This year the event has been marred by a dispute between Russia and Estonia over the relocation of a Soviet memorial in Tallinn.
From Moscow To Germany
Boris Ochkin fingers the long line of medals on his lapel and remembers the day 62 years ago when the Soviet Army claimed victory in Berlin.
"We celebrated with gun shots and with anything else we could lay our hands on," Ochkin says. "With submachine guns, with everything we could find. And of course we drank to victory. We drank toasts, but not to the extent that we lost our wits."
Ochkin joined the Red Army as a cadet in 1941, and over the next four years he fought from the outskirts of Moscow westward toward Nazi Germany. He remembers how the Soviet troops fought against German tanks with only small arms and grenades.
"And then Berlin," Ochkin says. "And those were not easy battles either. Then, after the war, I was made assistant to the Soviet military commandant in Berlin, in charge of the Citizens' Assembly. That was how I spent the war."
The Wrong Way, The Wrong Time
On May 9, Ochkin will join thousands of other veterans on Moscow's Red Square to remember the Soviet victory over Nazi Germany. But this year the occasion has been overshadowed by the removal of a Soviet war memorial in the Estonian capital, Tallinn.
The dispute has led to demonstrations in Tallinn and Moscow and a war of words between the two governments. The Estonian Embassy in Moscow has temporarily closed, after protesters from youth groups sponsored by the Kremlin camped outside for days, throwing stones and intimidating embassy staff. The demonstrations drew criticism from NATO and EU leaders.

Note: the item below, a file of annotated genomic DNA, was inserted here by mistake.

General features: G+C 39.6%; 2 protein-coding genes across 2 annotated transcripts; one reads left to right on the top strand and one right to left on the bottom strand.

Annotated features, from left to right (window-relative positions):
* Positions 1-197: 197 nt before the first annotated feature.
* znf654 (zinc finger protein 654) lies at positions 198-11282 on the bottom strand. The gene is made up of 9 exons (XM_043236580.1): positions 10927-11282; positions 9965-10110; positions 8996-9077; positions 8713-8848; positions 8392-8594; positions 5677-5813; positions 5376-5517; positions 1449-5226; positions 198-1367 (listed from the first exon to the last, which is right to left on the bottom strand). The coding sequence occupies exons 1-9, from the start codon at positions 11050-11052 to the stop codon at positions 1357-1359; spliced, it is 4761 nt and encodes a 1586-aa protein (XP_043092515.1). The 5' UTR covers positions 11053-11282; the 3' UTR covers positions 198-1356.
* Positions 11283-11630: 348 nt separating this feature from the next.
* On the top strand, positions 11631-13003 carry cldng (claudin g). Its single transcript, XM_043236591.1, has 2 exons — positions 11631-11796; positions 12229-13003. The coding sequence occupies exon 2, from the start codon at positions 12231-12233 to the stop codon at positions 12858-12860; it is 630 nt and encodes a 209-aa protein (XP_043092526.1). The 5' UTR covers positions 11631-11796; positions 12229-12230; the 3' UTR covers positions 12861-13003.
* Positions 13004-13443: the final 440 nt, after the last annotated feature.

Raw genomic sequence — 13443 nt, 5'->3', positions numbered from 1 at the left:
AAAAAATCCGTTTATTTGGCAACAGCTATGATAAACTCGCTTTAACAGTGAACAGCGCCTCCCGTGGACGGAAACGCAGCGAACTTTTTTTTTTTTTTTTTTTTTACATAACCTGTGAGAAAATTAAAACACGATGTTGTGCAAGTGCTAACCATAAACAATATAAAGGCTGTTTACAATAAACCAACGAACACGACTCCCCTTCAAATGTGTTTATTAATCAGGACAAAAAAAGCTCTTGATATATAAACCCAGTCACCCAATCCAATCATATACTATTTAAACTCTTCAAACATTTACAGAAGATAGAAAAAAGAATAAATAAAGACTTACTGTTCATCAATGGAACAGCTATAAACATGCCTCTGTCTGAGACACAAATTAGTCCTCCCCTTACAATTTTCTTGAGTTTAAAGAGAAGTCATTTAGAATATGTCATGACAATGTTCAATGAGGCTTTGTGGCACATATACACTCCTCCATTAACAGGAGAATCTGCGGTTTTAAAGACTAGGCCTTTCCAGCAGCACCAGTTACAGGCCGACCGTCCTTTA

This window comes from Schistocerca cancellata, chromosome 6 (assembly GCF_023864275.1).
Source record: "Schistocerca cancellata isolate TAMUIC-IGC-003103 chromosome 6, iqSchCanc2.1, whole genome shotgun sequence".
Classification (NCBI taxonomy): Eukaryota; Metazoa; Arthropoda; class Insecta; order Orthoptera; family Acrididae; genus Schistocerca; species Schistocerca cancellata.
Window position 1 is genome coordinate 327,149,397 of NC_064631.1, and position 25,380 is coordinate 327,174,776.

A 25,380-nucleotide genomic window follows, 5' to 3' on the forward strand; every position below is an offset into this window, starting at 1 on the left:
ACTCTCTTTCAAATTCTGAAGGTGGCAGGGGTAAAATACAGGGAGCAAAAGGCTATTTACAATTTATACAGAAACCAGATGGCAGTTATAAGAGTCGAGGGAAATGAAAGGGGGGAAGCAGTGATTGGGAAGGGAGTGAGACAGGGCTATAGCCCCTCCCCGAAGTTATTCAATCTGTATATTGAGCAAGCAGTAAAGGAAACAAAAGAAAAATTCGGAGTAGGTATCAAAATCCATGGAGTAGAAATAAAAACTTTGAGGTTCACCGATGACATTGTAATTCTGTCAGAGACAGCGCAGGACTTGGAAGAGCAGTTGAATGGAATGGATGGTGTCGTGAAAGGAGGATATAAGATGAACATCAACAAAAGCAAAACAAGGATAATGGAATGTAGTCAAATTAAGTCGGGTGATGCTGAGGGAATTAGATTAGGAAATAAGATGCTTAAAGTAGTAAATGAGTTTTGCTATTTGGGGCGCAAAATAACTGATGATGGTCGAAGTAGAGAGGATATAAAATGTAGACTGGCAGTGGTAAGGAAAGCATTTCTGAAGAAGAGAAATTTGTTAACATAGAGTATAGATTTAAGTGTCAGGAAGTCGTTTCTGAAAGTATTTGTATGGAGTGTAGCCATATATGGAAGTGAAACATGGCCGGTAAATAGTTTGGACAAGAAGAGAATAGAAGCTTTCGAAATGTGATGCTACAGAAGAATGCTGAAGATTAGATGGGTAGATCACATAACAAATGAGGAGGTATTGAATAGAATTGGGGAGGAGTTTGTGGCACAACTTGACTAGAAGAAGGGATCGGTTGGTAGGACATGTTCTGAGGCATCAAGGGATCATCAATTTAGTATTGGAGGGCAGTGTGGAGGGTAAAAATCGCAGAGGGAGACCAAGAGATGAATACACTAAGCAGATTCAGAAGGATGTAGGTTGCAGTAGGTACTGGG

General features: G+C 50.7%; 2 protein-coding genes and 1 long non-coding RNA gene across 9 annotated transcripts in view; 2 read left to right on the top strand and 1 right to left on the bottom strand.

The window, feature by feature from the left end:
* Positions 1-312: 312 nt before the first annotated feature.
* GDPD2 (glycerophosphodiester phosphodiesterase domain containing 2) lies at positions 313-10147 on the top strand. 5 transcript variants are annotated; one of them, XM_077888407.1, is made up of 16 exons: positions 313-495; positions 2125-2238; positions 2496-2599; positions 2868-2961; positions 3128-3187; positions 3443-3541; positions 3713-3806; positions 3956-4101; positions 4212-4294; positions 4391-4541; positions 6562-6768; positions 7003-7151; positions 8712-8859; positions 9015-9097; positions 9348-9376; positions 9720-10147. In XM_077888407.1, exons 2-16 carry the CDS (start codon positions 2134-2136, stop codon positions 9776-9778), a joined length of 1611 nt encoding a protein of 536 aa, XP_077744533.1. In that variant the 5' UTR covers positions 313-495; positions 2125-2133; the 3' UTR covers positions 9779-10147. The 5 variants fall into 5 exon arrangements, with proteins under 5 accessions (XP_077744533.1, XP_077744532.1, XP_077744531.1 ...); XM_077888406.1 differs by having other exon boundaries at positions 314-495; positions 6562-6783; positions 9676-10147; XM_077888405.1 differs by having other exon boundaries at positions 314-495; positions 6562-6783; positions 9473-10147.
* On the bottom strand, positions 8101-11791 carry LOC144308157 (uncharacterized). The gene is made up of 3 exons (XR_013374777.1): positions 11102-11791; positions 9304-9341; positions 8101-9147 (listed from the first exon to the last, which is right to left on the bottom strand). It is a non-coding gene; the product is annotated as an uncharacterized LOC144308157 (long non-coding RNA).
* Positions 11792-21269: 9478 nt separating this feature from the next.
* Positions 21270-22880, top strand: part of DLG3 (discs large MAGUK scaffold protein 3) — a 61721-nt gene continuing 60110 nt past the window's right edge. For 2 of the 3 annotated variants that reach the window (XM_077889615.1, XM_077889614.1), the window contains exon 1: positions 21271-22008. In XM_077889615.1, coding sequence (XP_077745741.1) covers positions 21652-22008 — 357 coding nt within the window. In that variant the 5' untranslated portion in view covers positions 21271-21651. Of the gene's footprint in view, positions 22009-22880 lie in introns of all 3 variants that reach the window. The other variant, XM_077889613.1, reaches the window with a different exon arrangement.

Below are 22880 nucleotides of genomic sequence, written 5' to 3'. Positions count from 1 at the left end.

Ochkin says moving the memorial in Tallinn has upset many war veterans in Moscow.
"Of course we feel very indignant about this," he says. "They shouldn't have done it. To remove it -- that was like spitting at us veterans on our souls. That was wrong. They could have discussed it gradually, and then moved it to a different place in a decent way, not in the way the Estonians have done. It's like swearing at our military. But now it's become politics."
Russian Foreign Minister Sergei Lavrov has accused Western organizations of desecrating the memory of Soviet soldiers killed in World War II, and rewriting history.
Mikhail Borisov, another Soviet veteran, agrees. He recalls a story told to him about a grandfather and grandson in Eastern Europe.
"The little boy says: 'Grandfather, what's this monument?' and the old man says: 'That was put there by the Russian occupiers,'" Borisov says. "How were we occupiers when we were met with flowers? I myself had my boots kissed. I was on horseback and an old man came up to me [and kissed my boots]. No one was forcing him. [It was the same in] Czechoslovakia, Romania, everywhere. And in the Baltic States, too, when Russian troops came in 1940 -- just look at the history books."
Borisov agrees the Estonians chose the wrong time to move the memorial.
"The worst thing is that they did this just before Victory Day," he says. "If they'd waited, the noise would have died down. They could have talked to the Russian community there, moved it to a cemetery with a proper ceremony. You need to observe international conventions."
But Ochkin says today's generation has a poor understanding of what went on 62 years ago. He regularly gives "lessons in courage" at schools in Moscow.
"All they want to know is how deep Hitler's bunker was," Ochkin says. "But when you ask them: 'Do you know who was the greatest Russian general?' They're silent. They don't know to answer [Marshal Georgy] Zhukov or [Soviet dictator Josef] Stalin."
Estonian leaders have asked for cooperation with Russia over the monument row. But there are fears Victory Day in Russia could reignite the anger felt by many Russians at the relocation of the war grave.
A microsite devoted to RFE/RL's coverage of the 60th anniversary of the end of World War II in May 2005.